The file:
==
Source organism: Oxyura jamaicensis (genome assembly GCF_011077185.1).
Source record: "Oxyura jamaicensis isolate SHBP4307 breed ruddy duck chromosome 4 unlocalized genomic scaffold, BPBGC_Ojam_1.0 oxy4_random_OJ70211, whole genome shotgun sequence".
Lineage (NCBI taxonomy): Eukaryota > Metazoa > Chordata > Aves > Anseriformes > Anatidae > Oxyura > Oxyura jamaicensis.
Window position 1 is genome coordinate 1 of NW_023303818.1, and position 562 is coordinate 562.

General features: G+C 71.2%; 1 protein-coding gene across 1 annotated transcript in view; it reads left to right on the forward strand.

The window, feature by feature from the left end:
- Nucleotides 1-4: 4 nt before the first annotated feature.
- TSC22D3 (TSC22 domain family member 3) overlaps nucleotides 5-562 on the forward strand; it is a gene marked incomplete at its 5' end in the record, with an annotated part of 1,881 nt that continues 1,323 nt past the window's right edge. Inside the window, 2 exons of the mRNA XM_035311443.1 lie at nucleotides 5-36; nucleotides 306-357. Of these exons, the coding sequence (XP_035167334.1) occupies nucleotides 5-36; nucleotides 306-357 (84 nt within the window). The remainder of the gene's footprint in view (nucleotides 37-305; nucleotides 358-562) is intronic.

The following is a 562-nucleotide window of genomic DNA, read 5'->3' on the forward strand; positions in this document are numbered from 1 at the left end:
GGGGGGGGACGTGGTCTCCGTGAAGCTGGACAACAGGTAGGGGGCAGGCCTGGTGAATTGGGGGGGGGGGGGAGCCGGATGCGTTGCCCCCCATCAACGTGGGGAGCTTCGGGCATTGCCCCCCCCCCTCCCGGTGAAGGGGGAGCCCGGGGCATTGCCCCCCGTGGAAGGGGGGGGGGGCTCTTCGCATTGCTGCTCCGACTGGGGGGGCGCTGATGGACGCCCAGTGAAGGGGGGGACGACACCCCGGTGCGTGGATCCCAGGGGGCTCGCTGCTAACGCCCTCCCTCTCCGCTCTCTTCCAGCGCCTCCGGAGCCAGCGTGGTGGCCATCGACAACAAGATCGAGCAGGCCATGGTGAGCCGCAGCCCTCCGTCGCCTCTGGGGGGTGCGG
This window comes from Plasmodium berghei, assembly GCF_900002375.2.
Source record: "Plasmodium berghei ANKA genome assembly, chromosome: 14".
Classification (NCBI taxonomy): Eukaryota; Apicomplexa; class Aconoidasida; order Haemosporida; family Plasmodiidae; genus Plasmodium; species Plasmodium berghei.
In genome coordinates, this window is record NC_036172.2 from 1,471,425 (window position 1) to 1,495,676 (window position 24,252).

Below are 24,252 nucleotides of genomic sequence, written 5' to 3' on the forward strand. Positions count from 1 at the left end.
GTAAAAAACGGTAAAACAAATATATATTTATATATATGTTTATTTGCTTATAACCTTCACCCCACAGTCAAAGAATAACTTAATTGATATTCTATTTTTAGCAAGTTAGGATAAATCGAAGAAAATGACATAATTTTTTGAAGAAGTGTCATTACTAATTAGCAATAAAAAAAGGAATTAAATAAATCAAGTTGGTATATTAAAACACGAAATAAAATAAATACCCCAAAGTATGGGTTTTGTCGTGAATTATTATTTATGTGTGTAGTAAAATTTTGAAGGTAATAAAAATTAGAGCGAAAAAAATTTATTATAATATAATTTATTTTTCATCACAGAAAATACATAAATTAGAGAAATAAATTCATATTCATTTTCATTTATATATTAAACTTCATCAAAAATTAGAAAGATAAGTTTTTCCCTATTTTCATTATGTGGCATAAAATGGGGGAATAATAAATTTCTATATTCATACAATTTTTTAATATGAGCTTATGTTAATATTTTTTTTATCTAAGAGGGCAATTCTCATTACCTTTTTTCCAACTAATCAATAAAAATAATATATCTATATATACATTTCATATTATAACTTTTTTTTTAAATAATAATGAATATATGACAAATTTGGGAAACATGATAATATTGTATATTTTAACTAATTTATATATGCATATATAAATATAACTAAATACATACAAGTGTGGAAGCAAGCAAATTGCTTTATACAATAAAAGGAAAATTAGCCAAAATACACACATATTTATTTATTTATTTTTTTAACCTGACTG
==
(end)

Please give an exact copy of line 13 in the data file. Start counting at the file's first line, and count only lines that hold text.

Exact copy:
Classification (NCBI taxonomy): Eukaryota; Apicomplexa; class Aconoidasida; order Haemosporida; family Plasmodiidae; genus Plasmodium; species Plasmodium berghei.